Synthetic meals: Simulation
Jonathan Wang '10

It has been a common and ancient practice to attempt to emulate different kinds of food with what one has at hand. The combination of simulation and taste is no new concept, as restaurants and products have continuously bragged about cooking food that tastes "just like Grandma used to make" or some similar, nostalgic idea. If it's not playing on memories of home, many meals mean to magically recreate the lap of luxury, offering those with a microwave an instant steak. Countless meals are not trying to establish themselves as a new or unique experience, but rather as close as some people can get to certain, nearly unattainable pleasure. Advances in preservation and preparation technology has produced a bevy of opportunity for the poor, busy, or otherwise incapable masses to experience cooked beef, edible vegetables, or custom confections. Food technology is used not only to simulate the experience new or delicious foods, but also to emulate the social desires for home, for wealth, for independence. People are no longer required to slave away in the kitchen for hours in order to produce a family's dinner; the very act of cooking is simulated through technology, such that even the traditional techniques of food preparation in the past is replaced by the microwave, the freezer, and the supermarket. These false foods can taste, feel, and be enjoyed just like a long, slowly cooked meal, customized to virtually any desired circumstance by the mind boggling array of choices in the frozen foods aisle, but do not require the actual work of cooking. Foods created from many different chemicals not only allow such long shelf lives that allow the multiplicity and availability of such foods, but also include the opportunity to taste like one thing while actually being something else. At some point, simulations attempt to imitate other simulations to the point that food becomes a form of simulacrum; a copy of a copy that has assumed its own identity. Oils and animal fats make old vegetables suddenly delectable, hydrogen gives Twinkies immortality, and crab is imitated by the fish-based Japanese kani.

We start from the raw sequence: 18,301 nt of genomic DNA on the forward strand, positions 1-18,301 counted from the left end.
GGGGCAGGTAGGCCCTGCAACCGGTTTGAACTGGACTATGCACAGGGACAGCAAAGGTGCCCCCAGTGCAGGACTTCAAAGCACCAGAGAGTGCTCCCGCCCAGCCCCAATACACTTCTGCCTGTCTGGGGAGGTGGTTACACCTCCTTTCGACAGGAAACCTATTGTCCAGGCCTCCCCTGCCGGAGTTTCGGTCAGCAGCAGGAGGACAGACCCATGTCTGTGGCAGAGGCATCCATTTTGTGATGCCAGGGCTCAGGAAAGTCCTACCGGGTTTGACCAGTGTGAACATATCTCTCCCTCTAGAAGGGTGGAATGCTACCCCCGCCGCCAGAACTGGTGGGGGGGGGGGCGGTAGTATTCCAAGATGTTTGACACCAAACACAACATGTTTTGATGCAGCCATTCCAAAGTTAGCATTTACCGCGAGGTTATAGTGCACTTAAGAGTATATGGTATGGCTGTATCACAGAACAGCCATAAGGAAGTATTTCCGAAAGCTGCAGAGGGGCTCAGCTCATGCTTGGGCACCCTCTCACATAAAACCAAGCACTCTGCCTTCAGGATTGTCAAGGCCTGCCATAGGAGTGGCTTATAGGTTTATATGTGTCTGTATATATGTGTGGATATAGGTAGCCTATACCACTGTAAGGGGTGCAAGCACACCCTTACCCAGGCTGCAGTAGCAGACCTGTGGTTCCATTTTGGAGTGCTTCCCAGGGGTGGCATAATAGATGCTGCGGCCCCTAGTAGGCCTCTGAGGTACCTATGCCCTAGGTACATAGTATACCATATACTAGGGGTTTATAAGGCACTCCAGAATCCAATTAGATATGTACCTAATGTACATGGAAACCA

An important aspect of food technology is the way that is creates a sense of wealth or opportunity by simulating the rarest, expensive foods with cheap, plentiful resources. Canned Spam gave many poor families the opportunity for inexpensive, readily available meat on the dinner table, recalling old love of corned beef and easily providing a salty taste. Corn is grown in unimaginable abundance in the US, and it's ridiculously cheap cost allows food manufacturers to generate the taste of rare berries and fruits, to give fudge the traditional, thick consistency, or to fortify that snack bar with sudden vitamins. Processed fish comes cheap, and offers the poorer or inland folk with an opportunity to taste crab. Soy and rice have been subjected to intricate processes that turn them into close representations of dairy products for the lactose intolerant or vegan consumers. It is all about taste; as long as it resembles the target food in a certain way, than the illusion of wealth can be maintained easily.